And, yes, part of that was a kind of therapy for him – something to soothe his temper – but Tolstoy also shows us Levin’s desire for this simple, honest kind of life:

Levin had often admired this life, had often experienced a feeling of envy for the people who lived this life, but that day for the first time… the thought came clearly to Levin that it was up to him to change that so burdensome, idle, artificial and individual life he lived into this laborious, pure and common, lovely life.

Part 3, Chapter 12

And maybe the reason I like Levin’s character so much, and the reason why he made such an impression on me, is that I see part of myself in him, or I wish to be like him in these respects. Not in the sense that I want to go work on a farm, but in the sense that he seems like someone who reflects and thinks a lot, yet doesn’t overcomplicate things by his thinking. If something is to be done, then he doesn’t waste time questioning and debating over it.

I will freely admit that a lot of the discussion about farming and industry and economics went completely over my head. And all the discussion about politics when he attends the district elections? I tried to understand it, and quickly realised the struggle was not worth it, as it was quite beyond my comprehension. But if anyone has a simple explanation – like a really simple one – I wouldn’t mind hearing it.

Speaking of the elections, I was quite amused when, during some part of the whole elaborate process, Levin felt bored, and hence simply stopped paying attention or left the room. I can’t find the page, but I know it’s there.

I suppose the most touching part of Levin’s story is probably his marriage to Kitty, and their life afterwards. Sure, they meet with some difficulties, and they each spend some time being upset, but so much of what he does is motivated by his love for her, and so much of the positive change in Levin is attributable to her influence on him. When I read these parts, I couldn’t help but think, simply, what a good person he seems to be.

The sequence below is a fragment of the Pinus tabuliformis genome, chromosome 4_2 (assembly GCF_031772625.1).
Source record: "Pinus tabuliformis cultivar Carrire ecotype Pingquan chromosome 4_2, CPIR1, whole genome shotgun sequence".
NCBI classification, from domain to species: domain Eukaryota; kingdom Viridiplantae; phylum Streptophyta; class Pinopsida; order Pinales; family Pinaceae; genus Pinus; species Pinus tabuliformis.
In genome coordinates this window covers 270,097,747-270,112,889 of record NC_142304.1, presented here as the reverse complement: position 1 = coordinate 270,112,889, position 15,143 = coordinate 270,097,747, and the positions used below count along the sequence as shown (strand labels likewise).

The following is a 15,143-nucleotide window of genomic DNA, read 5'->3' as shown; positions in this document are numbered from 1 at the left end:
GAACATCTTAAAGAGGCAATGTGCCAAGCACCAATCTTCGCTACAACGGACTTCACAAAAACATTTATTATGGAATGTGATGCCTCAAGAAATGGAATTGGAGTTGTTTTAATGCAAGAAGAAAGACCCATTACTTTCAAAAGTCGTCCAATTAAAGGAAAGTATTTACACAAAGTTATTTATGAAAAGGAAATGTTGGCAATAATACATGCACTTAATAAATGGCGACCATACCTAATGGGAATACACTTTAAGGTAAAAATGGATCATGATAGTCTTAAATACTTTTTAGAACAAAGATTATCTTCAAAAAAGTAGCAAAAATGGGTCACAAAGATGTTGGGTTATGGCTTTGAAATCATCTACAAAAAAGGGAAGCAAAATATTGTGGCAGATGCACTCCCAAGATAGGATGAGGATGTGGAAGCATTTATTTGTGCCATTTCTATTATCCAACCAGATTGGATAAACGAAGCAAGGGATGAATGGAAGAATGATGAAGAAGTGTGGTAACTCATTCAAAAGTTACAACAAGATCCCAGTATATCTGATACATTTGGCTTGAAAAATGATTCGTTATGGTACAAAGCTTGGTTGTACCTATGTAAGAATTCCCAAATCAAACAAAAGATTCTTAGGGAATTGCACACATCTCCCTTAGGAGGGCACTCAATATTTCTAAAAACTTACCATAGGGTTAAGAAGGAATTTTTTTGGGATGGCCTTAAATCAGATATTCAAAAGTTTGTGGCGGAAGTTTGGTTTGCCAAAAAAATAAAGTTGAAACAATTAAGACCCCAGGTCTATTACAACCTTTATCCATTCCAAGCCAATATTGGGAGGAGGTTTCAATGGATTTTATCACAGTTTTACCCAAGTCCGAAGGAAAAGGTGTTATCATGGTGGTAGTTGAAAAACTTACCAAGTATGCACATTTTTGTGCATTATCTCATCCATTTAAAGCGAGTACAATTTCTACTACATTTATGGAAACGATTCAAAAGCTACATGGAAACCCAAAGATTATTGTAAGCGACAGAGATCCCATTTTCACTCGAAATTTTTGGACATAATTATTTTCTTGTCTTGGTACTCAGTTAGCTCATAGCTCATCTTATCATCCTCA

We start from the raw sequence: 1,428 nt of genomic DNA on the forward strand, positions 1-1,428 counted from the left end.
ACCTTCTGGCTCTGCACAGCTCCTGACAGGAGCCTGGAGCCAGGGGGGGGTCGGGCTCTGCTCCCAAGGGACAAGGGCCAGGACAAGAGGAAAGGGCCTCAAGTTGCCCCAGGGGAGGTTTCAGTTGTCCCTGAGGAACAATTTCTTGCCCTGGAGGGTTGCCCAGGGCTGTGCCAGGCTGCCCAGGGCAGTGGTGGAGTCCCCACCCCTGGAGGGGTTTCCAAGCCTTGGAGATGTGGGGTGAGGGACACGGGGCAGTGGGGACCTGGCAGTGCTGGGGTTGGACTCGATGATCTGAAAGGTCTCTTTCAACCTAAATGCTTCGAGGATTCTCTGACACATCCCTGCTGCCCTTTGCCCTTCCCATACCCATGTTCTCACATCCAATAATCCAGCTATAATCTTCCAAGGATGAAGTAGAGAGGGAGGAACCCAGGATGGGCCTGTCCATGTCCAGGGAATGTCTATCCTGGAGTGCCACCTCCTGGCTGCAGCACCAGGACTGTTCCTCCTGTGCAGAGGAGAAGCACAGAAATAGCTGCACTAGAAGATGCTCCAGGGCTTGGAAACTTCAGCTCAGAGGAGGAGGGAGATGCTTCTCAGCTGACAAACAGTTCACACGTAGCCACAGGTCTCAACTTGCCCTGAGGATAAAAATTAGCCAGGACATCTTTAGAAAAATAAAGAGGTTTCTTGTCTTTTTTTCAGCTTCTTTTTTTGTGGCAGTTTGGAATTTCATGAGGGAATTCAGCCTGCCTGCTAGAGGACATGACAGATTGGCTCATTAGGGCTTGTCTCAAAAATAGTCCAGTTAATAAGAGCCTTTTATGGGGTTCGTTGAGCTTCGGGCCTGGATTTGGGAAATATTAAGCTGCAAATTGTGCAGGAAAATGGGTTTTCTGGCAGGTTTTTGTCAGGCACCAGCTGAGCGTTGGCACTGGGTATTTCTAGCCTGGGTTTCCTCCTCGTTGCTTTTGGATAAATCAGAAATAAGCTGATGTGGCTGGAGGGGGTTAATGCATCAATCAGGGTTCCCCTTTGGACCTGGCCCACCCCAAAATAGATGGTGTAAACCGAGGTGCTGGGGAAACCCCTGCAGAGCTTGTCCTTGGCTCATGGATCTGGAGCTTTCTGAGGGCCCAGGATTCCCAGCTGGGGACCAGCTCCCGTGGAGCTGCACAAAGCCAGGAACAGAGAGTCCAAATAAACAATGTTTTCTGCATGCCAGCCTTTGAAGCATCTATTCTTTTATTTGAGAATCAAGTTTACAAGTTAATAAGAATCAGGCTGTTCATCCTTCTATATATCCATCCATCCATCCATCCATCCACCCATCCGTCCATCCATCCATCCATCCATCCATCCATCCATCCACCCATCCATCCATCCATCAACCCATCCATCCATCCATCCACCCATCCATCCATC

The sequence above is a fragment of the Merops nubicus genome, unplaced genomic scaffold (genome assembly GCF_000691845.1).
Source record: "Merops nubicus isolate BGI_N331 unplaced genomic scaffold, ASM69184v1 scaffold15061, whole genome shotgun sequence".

6 thoughts on “Levin

  1. What did I tell you? That you would love it? I have read it three times, letting as much as 10 years pass in between readings (and different translations). I hardly ever re-read books but this is one of them. Incidentally, Levin is modeled on Tolstoy a bit (like Pierre in War and Peace).

    • Haha yes, you did say exactly that, and you couldn’t be more correct!
      I did wonder a bit if there was some of Tolstoy in any of the characters. The edition I’m reading has quite a few notes about how certain things in the text reflect Tolstoy’s own opinion of things (usually regarding art or various social issues of the time).
      I’m aiming to read Ulysses next year as my “epic” novel (only aiming to read one long novel amongst “normal” length novels each year) but might try War and Peace the year after.

  2. I like Levin a lot too. And I love Tolstoy, although I agree with you that he gets carried away sometimes with politics, farming, etc. But we’ll just have to forgive him, because the rest of it is so good, so true to life, so full of life. If you loved Anna Karenina, you’ll love War and Peace. No doubt! Enjoy Homer, and by the way, Tolstoy considered himself equal to him, so it’s interesting to figure out what they have in common;-)
    Happy reading!